Invitation to the New Year’s Resolution: Learn About the Changes to the FMLA and ADA Effective in January 2009

Epstein Becker & Green, P.C.150 N. Michigan Avenue35th Flr.Chicago, IL 60601

New regulations interpreting the Family and Medical Leave Act go into effect on January 16, 2009. These long awaited final regulations include new leave provisions to cover individuals in military service. Notice to employees of their rights under the FMLA must be included in employee handbooks or other written policy materials, and employers need to update their handbooks and manuals to comport with the new regulations.

Changes to the Americans with Disabilities Act become effective on January 1, 2009. Designed to reverse the effect of several U.S. Supreme Court decisions narrowly interpreting the statute, changes to the ADA are intended to expand protections for employees. This will require increased vigilance by employers with respect to defining essential job functions, providing reasonable accommodation and being able to prove undue hardship with respect to a requested accommodation.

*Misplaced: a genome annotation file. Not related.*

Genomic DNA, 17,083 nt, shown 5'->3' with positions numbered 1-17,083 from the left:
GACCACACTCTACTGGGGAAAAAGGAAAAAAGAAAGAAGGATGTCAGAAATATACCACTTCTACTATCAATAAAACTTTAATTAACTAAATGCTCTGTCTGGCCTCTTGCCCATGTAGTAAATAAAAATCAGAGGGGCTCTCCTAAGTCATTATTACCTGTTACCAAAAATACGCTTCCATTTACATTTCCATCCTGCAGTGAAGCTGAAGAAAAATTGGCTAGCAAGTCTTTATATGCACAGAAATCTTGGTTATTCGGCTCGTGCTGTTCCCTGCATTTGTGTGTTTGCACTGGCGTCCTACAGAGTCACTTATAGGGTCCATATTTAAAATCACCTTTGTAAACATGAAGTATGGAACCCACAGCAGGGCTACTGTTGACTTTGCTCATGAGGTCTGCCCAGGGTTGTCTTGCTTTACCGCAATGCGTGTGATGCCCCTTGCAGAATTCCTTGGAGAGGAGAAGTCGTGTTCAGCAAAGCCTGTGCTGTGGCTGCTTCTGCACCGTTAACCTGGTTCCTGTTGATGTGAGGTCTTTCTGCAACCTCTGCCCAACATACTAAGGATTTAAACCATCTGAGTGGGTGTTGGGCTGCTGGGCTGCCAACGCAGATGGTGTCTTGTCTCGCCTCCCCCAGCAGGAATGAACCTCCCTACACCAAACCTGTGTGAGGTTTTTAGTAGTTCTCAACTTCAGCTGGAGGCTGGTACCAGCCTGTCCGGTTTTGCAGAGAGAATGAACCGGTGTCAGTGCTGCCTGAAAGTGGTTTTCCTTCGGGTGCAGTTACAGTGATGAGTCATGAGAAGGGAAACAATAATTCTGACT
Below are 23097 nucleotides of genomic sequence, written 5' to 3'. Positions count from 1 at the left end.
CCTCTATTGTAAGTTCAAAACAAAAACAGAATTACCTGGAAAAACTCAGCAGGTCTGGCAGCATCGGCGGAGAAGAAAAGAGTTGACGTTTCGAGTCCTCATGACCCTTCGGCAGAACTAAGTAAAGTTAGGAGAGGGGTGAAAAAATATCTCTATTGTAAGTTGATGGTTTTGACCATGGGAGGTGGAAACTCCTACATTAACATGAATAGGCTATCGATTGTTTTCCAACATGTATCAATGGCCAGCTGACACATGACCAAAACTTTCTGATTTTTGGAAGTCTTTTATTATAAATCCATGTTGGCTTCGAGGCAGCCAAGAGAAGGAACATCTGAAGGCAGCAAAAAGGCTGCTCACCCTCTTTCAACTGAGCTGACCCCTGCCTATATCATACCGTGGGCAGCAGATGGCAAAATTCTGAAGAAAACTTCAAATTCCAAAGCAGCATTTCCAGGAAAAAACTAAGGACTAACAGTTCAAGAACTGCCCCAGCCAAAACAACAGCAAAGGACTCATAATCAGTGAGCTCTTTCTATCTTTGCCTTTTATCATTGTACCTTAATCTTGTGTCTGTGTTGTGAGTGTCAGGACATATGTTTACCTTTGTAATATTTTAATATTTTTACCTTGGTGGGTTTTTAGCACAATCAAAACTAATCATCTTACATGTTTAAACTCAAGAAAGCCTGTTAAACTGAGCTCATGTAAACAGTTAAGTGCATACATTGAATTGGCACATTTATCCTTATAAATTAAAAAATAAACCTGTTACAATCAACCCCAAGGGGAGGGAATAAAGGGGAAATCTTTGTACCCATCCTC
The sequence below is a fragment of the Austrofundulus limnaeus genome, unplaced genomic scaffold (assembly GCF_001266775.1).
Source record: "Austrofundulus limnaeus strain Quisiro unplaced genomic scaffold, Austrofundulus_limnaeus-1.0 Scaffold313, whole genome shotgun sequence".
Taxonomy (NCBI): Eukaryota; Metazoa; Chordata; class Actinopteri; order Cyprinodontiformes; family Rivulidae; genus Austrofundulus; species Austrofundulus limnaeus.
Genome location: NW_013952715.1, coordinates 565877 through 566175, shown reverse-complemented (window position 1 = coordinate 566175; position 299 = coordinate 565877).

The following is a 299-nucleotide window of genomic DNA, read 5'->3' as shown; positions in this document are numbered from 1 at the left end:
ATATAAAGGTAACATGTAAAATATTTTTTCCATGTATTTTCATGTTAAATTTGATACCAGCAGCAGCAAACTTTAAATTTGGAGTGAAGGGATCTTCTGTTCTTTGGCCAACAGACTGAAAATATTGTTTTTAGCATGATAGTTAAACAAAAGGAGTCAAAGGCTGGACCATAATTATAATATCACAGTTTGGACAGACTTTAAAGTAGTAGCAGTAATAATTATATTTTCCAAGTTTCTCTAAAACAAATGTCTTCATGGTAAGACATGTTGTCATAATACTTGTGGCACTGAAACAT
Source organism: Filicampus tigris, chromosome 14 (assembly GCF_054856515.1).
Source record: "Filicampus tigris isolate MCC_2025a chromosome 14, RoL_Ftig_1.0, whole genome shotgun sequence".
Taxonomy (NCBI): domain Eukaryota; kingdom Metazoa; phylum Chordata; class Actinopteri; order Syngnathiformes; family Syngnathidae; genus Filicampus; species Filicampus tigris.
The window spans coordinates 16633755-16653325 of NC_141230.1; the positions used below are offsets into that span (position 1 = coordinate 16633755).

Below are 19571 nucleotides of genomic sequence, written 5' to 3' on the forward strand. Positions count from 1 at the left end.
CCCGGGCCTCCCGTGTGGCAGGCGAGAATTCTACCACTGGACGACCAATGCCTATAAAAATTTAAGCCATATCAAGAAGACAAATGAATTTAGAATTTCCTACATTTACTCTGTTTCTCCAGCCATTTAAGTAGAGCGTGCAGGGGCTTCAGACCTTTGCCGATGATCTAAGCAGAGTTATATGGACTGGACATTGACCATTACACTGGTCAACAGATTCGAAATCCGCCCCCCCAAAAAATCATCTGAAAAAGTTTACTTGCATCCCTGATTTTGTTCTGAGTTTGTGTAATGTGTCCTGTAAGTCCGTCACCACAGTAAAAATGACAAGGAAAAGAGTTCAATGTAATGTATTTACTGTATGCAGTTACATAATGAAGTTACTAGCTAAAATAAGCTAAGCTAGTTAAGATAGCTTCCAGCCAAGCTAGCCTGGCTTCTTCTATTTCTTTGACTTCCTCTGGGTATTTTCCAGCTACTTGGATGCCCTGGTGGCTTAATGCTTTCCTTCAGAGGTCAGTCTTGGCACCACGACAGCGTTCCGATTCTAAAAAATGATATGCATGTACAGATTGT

This breakfast briefing will include the following topics:

I. Changes to the FMLA regulations

• Employees may take up to 26 weeks of military caregiver leave during a 12 month period

• An employee may take leave because his or her spouse, child or parent is on active duty or has been notified of a call to active duty for reasons such as childcare or financial arrangements

• The husband of a pregnant spouse may take FMLA leave to care for the spouse with severe morning sickness or other prenatal complications

• An employee on unforeseeable intermittent leave cannot be transferred to an alternate job

• An employer must provide an eligibility notice to any employee who applies for FMLA leave

• An employer will be able to contact an employee's health care provider for verification or clarification without the employee's permission

II. Changes to the ADA

• Mandates liberal (i.e., pro-employee) interpretation of statutory definitions

• Expands definition of "major life activity"

• Impairments can be considered disabling even if controlled or corrected by medication or other mitigating measures

• Impairments can be considered disabling even if only episodically active or in remission

• Expands definition of and protections for persons "regarded as" disabled but not actually disabled

Cost of briefing is $50.00

To register, click here.